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applauded for his politically exciting a rebellion among his subjects at a time when they had not strength to support it, that he might, in subduing them, take away their privileges which were troublesome to him; and a question is formally stated and discussed, Whether a prince, to appease a revolt, makes promises of indemnity to the revoliers, is obliged to fulfil those promises ? Honest and good men would say ay; but this politician says as you say, no. And he gives this pretty reason, that though it was right to make the promises, because otherwise the revolt would not be suppressed, yet it would be wrong to keep them, because revolters ought to be punished to deter future revolts. If these are the principles of your nation, no confidence can be placed in you; it is in vain to treat with you, and the wars can only end in being reduced to an utter inability of continuing them.

“One main drift of your letter seems to be to impress me with an idea of your own impartiality, by just censures of your ministers and measures, and to draw from me propositions of peace, or approbations of those you have enclosed me, which you intimate may by your means be conveyed to the king directly, without the intervention of those ministers. Would you have me give them to, or drop them for a stranger I may find next Monday in the Church of Notre Dame, to be known by a rose in his hat? You yourself, sir, are quite unknown to me; you have not trusted me with your right name, Our taking the least step towards a treaty with England, through you, might, if you are an enemy, be made use of to ruin us with our new and good friends, I may be indiscreet enough in many things, but certainly, if I were disposed to make propositions (which I cannot do, having none committed to me to make), I should never think of delivering them to the Lord knows who, to be carried the Lord knows where, to serye no one knows what purposes. Ber

ing at this time one of the most remarkable figures in Paris, even my appearance in the Church of Notre Dame, where I cannot have any conceivable business, and especially being seen to leave or drop any letter to any person there would be a matter of some speculation, and might, from the suspicions it must naturally give, have very mischievous consequences to our credit here. The very proposing of a correspondence so to be managed, in a manner not necessary where fair dealing is intended, gives just reason to suppose you intend the contrary. Besides, as your court has sent commissioners to treat with the Congress, with all the powers that would be given them by the crown under the act of Parliament, what good purpose can be served by privately obtaining propositions from us? Before those commissioners went, we might have treated in virtue of our general powers (with the knowledge, advice, and approbation of our friends), upon any propositions made to us. But, under the present circumstances, for us to make propositions while a treaty is supposed to be actually on foot with the Congress, would be extremely improper, highly presumptuous with regard to our honourable constituents, and answer no good end whatever.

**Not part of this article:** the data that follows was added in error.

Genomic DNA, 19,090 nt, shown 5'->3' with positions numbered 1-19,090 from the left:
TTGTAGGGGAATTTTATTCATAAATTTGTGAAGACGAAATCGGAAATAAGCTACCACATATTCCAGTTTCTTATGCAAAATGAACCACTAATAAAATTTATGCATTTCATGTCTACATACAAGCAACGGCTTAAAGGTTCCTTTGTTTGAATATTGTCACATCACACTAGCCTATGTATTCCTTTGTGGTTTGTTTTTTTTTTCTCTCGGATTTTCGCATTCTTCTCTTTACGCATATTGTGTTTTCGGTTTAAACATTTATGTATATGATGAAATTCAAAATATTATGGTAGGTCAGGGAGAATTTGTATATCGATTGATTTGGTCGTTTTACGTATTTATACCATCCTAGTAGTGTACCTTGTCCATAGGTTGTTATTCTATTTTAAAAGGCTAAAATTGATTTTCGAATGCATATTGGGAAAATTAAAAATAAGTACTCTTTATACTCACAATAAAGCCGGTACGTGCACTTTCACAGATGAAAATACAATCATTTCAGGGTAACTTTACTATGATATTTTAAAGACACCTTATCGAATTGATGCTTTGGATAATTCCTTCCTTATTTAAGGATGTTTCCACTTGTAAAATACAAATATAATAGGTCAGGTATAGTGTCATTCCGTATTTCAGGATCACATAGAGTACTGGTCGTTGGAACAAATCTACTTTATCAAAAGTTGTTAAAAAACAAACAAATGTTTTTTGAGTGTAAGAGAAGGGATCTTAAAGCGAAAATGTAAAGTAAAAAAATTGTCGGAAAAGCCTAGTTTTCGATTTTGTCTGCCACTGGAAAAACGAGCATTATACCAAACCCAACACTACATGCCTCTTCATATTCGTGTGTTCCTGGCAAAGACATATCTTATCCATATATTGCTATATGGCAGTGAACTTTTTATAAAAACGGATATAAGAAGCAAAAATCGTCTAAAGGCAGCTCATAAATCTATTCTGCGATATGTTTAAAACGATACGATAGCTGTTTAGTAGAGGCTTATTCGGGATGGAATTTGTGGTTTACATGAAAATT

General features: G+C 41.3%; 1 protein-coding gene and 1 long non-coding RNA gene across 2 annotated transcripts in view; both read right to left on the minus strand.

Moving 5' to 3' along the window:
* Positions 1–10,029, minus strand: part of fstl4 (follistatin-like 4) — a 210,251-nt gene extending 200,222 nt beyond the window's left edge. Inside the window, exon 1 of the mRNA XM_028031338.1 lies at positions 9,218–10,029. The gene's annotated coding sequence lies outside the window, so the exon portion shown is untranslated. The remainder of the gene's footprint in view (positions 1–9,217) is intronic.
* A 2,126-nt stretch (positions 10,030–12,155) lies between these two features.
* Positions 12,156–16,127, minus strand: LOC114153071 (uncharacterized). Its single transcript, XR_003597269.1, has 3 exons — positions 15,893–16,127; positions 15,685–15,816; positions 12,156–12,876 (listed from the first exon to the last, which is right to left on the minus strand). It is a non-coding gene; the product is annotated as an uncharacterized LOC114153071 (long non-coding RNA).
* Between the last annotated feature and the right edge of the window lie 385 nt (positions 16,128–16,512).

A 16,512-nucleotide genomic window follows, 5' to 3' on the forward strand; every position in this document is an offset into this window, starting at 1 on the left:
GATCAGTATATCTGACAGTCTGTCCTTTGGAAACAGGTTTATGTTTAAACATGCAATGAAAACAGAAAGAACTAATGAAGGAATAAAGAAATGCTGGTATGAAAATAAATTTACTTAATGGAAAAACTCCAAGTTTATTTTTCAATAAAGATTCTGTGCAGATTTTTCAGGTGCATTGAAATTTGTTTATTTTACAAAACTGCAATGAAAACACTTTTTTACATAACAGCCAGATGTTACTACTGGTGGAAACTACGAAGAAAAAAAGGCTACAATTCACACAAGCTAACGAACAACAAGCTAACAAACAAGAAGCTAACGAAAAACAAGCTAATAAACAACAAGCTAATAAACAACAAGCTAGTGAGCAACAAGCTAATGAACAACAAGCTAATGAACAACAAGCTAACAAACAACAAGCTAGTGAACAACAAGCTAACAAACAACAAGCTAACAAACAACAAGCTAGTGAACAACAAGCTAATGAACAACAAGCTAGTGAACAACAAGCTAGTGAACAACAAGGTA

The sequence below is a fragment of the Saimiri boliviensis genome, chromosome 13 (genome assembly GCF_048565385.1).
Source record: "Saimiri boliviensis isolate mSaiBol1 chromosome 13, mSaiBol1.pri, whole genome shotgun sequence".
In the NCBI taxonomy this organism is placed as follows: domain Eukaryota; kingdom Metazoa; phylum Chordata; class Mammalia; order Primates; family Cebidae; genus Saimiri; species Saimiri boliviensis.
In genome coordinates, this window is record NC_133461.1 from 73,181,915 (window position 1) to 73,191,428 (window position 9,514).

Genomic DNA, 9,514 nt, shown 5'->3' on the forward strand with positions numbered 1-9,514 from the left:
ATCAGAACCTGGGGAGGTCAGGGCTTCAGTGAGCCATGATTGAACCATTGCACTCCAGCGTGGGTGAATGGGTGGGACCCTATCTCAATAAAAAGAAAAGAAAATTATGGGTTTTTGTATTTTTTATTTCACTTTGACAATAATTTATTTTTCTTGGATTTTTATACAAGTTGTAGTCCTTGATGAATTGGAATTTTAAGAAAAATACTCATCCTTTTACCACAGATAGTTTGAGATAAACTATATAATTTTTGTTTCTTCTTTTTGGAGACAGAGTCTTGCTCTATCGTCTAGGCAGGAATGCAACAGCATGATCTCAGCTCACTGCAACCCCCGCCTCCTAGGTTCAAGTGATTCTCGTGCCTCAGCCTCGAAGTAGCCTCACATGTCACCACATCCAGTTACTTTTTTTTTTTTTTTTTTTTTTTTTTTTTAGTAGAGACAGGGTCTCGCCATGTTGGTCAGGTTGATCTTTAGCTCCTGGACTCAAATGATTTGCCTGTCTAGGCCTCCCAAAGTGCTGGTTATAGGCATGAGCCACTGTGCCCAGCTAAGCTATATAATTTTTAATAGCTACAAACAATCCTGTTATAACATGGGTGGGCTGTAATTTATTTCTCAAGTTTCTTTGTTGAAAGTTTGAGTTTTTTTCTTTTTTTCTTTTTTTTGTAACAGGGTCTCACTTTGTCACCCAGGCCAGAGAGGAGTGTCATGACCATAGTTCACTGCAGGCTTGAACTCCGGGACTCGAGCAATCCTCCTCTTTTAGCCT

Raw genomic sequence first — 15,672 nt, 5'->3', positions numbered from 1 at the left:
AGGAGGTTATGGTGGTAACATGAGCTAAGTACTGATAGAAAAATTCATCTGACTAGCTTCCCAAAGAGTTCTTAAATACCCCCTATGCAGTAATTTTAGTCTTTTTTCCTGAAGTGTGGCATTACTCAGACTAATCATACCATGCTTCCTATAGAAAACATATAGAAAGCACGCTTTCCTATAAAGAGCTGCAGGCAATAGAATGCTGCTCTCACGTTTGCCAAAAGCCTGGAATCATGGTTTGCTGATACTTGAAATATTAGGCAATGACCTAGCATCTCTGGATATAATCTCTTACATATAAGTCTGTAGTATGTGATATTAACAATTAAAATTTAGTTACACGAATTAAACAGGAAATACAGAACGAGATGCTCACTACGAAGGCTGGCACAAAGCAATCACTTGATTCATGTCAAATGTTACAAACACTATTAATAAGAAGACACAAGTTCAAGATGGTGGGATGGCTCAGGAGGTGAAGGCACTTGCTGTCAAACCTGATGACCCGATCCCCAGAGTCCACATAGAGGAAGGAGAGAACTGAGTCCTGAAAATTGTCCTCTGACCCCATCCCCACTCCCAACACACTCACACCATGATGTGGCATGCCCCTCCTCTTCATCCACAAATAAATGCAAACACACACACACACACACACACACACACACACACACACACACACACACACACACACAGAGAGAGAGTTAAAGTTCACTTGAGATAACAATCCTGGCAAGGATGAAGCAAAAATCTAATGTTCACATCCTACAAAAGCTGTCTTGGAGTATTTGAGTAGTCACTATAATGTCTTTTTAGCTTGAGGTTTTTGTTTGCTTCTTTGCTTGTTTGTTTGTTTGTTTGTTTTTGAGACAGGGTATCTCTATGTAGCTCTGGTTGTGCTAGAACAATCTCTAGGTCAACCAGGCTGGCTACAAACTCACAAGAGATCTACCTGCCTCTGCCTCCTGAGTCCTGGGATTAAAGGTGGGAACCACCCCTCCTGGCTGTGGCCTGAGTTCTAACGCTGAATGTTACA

"I write this letter to you, notwithstanding (which I think I can convey in a less mysterious manner; and guess it may come to your hands); I write it because I would let you know our sense of your procedure, which appears as insidious as that of your conciliatory bills. Your true way to obtain peace, if your ministers desire it, is to propose openly to the Congress fair and equal terms; and you may possibly come sooner to such a resolution, when you find that personal flatteries, general cajolings, and panegyrics on our virtue and wisdom are not likely to have the effect you seem to expect; the persuading us to act basely and foolishly in betraying our country and posterity into the hands of